The Big 12 has been long ridiculed for its lack of defensive prowess.
Last season, though, that tide began turning.
Only one team ranked in the top 20 in the NCAA in defense — Oklahoma (No. 20) — but four teams ranked in the top 30, including much maligned Baylor, which had struggled during the early portion of Art Briles’ tenure in Waco.
Last season, the Bears were ranked 28th in the nation in total defense. TCU, as usual, was one of the few stalwarts of defense in the conference and ranked 24th. Kansas State was 26th.
This season, all four defenses should be strong again. And TCU might have one of the best defenses in the nation with the return of Devonte Fields, who sat out all of 2013 with a broken foot.
Meanwhile, Texas was ranked 68th last season despite huge struggles defending the run. That should change with Charlie Strong, who helped lead Florida to two BCS national titles as defensive coordinator, in charge of the defense.
The bottom half of the conference could make those negative perceptions a reality, though. Texas Tech, Kansas, West Virginia and Iowa State were all ranked between 84th and 105th in total defense last year.
However, except Iowa State, each of those teams has one of the top 10 defensive players in the conference. Here are my preseason rankings of the top 10 defensive players, who could impact the Big 12 this season.
1. DEVONTE FIELDS, DE, TCU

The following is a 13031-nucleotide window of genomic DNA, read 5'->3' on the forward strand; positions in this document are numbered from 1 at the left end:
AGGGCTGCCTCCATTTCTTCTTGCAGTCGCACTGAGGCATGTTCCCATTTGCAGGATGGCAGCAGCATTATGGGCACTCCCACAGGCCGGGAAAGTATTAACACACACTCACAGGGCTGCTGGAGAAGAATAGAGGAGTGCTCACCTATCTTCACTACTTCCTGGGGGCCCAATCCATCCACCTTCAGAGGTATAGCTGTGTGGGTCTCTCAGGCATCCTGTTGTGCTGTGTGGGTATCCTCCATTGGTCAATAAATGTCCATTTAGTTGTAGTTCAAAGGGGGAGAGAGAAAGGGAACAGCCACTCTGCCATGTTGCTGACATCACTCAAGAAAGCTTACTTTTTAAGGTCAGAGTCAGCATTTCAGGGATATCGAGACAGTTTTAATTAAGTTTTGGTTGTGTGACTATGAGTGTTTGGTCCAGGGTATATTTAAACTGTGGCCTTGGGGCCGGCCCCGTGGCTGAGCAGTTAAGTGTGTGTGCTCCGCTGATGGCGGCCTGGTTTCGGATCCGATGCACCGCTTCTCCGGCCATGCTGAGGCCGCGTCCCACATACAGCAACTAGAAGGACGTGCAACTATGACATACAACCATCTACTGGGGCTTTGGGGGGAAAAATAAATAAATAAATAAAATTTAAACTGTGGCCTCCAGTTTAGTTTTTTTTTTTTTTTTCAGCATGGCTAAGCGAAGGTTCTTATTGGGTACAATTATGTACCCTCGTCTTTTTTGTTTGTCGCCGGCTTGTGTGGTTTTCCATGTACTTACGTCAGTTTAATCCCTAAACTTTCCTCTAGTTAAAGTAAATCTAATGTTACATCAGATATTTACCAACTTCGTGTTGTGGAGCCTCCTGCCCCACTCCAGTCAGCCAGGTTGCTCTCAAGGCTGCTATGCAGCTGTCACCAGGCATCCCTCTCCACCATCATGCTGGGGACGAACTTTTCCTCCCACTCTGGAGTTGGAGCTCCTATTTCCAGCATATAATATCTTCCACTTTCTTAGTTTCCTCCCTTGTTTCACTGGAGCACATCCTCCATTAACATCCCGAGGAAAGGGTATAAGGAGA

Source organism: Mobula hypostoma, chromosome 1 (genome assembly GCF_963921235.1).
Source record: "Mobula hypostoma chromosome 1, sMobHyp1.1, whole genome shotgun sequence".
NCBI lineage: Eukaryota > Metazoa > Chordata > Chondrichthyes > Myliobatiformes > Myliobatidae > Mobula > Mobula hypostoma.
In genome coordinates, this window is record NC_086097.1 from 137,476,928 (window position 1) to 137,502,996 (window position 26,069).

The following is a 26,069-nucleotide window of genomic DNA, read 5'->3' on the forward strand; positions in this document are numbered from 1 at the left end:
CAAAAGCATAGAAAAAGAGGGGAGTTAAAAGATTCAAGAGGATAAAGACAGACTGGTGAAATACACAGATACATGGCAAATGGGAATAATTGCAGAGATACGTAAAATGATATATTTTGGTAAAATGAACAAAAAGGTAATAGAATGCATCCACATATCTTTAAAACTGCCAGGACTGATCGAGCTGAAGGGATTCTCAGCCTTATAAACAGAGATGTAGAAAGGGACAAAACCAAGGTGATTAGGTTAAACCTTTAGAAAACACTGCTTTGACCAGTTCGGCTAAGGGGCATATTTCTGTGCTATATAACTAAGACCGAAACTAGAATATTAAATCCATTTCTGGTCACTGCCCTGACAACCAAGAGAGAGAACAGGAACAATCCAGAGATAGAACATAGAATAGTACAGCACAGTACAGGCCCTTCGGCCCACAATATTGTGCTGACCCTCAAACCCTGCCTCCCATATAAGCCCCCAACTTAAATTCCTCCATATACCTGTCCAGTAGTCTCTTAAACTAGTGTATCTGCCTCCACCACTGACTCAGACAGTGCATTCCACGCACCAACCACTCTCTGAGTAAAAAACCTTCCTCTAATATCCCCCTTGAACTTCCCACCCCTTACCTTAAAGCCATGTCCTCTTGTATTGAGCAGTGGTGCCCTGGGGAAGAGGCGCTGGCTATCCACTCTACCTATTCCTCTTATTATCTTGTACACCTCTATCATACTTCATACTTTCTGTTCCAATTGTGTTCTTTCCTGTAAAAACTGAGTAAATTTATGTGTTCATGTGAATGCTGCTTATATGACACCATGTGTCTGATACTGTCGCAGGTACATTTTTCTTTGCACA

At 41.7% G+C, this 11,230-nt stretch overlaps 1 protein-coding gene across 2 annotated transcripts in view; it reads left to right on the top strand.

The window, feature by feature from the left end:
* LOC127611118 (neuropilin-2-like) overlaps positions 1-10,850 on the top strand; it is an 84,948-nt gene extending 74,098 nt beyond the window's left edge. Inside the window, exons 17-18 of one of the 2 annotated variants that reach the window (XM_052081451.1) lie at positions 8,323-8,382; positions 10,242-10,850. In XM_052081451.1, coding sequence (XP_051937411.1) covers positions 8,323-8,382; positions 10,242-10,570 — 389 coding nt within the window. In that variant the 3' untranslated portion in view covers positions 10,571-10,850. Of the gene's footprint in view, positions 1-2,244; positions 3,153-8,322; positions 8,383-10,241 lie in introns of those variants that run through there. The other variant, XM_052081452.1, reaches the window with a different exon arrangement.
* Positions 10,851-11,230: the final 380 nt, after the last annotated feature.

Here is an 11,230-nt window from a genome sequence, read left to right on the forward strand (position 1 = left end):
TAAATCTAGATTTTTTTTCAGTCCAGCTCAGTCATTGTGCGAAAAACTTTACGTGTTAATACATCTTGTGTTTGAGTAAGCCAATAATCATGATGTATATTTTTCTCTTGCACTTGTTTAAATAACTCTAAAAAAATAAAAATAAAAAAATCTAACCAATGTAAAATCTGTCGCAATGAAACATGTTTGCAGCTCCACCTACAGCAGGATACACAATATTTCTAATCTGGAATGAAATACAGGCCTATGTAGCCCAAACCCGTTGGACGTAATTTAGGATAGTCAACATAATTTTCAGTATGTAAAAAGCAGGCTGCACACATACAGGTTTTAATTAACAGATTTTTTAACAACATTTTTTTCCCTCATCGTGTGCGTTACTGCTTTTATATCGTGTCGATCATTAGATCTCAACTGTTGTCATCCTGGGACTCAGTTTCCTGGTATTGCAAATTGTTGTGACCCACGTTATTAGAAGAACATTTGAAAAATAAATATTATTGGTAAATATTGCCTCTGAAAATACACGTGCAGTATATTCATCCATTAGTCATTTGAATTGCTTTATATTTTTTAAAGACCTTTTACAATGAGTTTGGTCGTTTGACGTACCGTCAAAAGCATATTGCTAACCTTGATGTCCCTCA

A broken foot robbed Fields of an encore performance from his freshman season. However, all signs point to Fields returning as strong as ever — he was the Big 12’s preseason defensive player of the year. Fields earned a medical redshirt following an injury last season. But his freshman year was more than enough proof of the kind of havoc he can create for offenses.
Fields had 10 sacks, 18.5 tackles for loss, an interception, two forced fumbles and a fumble recovery in 2012 and was the Big 12’s Defensive Freshman of the Year. His absence in 2013 was a major blow to the TCU defense, but with him back on the edge, the Horned Frogs will once again sport one of the league’s fiercest pass rushes.
2. CEDRIC REED, DE TEXAS
Reed had a career year in 2013 with 10 sacks, 19 tackles for loss and five forced fumbles. He had three games with multiple sacks and could be poised to have an even bigger 2014 with Strong in charge. Louisville, Strong’s former team as head coach, had the No.1 ranked defense last season. Though Texas’ defense was maligned at times last year, Reed should once again thrive in the pass-rushing department. If he can stop the run, too, he could give Fields a run for his money for defensive player of the year in the Big 12.
3. RYAN MUELLER, DE,
Ryan Mueller began his Kansas State career as a walk-on. That seems to be what Bill Snyder does. He recruits two-star players and makes them five-star guys. Last season, Mueller had 11.5 sacks and 18.5 tackles for loss among his 62 tackles (53 solo). The 11.5 sacks tied the school record, and with another year like that in 2014, he would finish in the top three in Kansas State history.
4. ERIC STRIKER, LB, OKLAHOMA